At this point, you probably have about two dozen USB cables, most of them identical. Much of the mobile world has standardized on the MicroUSB cable to power mobile devices, and for those who still use external hard drives, printers and that sort of thing, USB cables are just the thing for your connecting needs.
USB wasn’t always with us. Before USB, everything had its own cable. Printers used gigantic Centronics cables, modems (yeah, people had those) used fancy serial cables, and mobile devices used… whatever the heck they wanted. It was a mess. Most of these cables and connectors were so big that they actually made laptops bigger, and some were so delicate that they broke easily.
Before USB, you had to know where your stuff was plugged in, and use a confusing array of acronyms like LPT1 and COM2 to connect everything properly. USB was designed to not only be faster and use smaller cables than its predecessors, but to be a lot smarter.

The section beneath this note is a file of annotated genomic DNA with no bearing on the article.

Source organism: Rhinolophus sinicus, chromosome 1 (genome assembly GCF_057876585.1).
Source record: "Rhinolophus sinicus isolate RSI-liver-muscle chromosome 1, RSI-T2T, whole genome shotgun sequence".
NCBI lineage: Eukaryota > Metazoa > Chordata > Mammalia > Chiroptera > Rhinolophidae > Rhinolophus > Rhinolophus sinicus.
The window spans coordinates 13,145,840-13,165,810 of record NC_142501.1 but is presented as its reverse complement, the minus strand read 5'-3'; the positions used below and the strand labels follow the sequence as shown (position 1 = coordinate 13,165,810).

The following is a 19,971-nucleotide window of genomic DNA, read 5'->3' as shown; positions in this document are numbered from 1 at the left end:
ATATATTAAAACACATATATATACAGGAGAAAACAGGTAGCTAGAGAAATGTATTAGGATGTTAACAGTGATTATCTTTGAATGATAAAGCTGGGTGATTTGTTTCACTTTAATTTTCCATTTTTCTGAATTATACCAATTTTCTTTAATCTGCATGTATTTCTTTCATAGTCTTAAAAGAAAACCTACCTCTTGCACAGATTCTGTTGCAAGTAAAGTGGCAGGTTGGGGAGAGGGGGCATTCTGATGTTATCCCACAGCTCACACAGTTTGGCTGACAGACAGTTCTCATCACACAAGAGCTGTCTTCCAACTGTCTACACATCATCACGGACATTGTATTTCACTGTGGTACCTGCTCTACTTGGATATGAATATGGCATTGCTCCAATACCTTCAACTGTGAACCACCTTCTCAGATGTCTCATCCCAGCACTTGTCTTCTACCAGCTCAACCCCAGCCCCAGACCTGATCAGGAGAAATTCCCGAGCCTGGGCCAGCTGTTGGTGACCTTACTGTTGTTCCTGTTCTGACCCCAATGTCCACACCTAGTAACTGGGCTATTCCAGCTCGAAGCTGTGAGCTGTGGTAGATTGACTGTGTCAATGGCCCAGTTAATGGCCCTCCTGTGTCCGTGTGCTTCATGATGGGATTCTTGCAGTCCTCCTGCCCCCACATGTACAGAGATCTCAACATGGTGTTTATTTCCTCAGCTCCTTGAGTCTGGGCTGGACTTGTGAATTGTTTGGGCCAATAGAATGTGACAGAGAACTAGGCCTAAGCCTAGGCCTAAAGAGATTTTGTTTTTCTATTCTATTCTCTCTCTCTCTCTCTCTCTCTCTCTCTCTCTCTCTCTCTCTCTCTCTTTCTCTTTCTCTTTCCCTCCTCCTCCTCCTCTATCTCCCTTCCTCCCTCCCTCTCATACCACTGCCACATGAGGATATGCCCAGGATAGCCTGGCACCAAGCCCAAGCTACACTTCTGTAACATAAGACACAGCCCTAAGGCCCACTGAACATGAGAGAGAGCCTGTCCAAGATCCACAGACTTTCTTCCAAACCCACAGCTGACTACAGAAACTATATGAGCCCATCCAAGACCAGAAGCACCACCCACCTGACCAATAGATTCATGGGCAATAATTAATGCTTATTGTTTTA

USB was initially designed in 1994, with the first applications in computers around 1998. One of the first big hits for USB was the original iMac, which is kind of funny considering that today, Apple’s phones are among the only holdouts to not use USB.
The best part of USB is that it continues to evolve, getting faster and using smaller connectors, but it’s designed to be backwards compatible — if you have an old USB mouse from the 1990s it will still work with the latest computer out there. Pretty cool.